Investments in sound projects and infrastructure may now stop because of institutional financing reasons and despite the economic fundamentals. The sharing of the pain will be in rough proportion to the relative expansion of finance/real sectors over last decade (eg Swiss and Europe high; China and Australia lower, the US in between) but all deeply significant and at best a source of recession. The internationalisation of the relatively unregulated capital market also means that risks will be transmitted through unforseen channels.  Many innocent bystanders in all income groups are going down, and the capacity of governments to offset the decline is very constrained relative to the size of the implosion or deleveraging.

Was it avoidable?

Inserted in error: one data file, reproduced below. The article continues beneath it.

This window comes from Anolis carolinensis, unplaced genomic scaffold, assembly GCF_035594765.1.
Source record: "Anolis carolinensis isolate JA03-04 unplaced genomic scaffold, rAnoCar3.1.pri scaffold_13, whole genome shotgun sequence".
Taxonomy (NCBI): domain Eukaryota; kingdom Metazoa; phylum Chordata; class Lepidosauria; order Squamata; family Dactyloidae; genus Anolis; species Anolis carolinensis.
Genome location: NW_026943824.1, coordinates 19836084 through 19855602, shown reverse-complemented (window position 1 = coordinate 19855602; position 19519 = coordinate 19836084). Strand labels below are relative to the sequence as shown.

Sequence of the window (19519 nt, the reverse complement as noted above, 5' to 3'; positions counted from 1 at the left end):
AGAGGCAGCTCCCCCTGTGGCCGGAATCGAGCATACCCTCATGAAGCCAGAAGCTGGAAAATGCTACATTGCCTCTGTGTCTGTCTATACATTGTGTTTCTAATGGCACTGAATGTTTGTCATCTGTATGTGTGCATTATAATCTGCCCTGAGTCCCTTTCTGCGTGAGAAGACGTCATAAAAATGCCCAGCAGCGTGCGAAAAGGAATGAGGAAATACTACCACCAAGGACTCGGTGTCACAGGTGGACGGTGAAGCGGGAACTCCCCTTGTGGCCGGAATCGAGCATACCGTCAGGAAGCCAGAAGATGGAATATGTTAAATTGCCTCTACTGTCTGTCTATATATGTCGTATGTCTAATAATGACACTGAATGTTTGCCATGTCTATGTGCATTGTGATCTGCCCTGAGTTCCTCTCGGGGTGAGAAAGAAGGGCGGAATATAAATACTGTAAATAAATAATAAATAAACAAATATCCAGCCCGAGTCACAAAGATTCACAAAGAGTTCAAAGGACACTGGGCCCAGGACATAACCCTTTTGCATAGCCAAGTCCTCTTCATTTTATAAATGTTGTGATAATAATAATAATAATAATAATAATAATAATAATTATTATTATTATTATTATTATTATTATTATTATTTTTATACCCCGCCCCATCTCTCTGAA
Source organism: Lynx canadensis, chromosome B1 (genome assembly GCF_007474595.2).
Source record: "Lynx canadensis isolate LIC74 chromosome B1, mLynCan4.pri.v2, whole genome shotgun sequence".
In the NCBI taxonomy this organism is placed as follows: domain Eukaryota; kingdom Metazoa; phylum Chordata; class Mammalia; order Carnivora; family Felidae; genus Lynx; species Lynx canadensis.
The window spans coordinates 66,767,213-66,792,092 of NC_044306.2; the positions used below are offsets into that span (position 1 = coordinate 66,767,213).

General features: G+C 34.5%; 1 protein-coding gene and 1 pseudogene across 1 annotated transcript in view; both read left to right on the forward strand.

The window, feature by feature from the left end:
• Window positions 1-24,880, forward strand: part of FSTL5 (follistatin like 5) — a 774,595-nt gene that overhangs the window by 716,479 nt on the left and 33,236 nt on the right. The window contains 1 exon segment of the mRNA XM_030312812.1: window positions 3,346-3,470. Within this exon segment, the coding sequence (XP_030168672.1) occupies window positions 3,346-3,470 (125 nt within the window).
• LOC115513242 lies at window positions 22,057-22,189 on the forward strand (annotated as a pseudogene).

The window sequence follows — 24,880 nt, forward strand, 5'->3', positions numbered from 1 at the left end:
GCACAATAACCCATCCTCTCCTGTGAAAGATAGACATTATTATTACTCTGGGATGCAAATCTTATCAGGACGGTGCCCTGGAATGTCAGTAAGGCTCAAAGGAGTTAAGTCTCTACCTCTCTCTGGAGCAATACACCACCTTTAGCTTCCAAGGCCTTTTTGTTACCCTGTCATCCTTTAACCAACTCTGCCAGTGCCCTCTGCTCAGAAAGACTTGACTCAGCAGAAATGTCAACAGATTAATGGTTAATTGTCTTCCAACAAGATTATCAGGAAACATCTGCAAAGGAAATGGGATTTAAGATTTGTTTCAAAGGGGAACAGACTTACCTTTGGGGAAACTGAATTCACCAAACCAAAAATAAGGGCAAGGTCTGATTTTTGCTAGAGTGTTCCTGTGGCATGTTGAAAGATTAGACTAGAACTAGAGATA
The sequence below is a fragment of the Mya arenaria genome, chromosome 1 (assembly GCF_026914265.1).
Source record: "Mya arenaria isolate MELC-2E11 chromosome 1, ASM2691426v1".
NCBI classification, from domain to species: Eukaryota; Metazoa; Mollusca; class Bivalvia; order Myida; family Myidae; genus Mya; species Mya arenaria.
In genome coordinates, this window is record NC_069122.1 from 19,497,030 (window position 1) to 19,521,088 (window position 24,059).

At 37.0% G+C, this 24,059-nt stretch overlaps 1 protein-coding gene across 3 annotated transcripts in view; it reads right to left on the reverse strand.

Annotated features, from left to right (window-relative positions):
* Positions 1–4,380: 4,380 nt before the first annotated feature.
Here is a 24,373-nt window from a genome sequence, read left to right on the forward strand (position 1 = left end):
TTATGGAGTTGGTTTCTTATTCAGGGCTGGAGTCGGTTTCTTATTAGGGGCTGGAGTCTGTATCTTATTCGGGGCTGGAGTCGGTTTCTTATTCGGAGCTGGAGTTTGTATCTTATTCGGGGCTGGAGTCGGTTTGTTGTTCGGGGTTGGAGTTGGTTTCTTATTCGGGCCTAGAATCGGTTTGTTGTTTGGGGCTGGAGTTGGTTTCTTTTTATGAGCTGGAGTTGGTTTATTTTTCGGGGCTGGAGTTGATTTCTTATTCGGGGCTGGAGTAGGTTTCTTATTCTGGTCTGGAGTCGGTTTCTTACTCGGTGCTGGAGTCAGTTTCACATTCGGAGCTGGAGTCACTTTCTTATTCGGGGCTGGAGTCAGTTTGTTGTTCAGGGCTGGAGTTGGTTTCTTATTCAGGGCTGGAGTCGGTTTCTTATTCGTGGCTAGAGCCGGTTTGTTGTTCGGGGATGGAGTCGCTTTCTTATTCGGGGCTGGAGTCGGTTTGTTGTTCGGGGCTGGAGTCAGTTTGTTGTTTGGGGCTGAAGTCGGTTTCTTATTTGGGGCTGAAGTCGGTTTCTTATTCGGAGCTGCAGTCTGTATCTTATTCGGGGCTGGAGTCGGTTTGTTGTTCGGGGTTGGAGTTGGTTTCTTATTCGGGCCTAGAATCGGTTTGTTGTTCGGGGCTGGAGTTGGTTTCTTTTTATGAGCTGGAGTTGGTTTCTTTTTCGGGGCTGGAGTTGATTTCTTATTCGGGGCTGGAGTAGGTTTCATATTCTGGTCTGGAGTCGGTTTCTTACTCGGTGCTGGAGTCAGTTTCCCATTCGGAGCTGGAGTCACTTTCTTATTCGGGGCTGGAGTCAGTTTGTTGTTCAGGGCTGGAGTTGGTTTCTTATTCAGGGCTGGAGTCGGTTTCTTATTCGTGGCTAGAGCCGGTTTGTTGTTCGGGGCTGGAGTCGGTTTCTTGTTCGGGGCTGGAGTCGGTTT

As noted, some downturn was almost inevitable given the financial mismanagement of housing US aggravated by a massive post-1990 US current account deficit that has inter alia  transferred much financial wealth and elements of potential control to China and other surplus countries. The US external debts and the US take of over 16 per cent share of the flow of world's savings do not look sustainable, nor does the willingness to hold reserves mainly in dollars. As former Federal Reserve Chairman Paul Volker (2005) put it, "At some point, both central banks and private institutions will have their fill of dollars." Additionally, the forces and swings of expectations that made past business cycles almost certainly still apply. The good news is that the growth in China and India remains real, as do the infrastructure needs in Australia and beyond, and where sound financing models can still apply. If there had been a 'normal' cyclical swing, the overlay from China, India and the catch-up needs for infrastructure across the world could have made the emerging crisis quite manageable and a chance to cleanse a few regulatory systems. In particular, if the central banks had monitored derivatives (it now seems to be agreed by all including Alan Greenspan) the excesses that are now being unwound could have been avoided with a 1987 or 1994 style recession in terms of severity.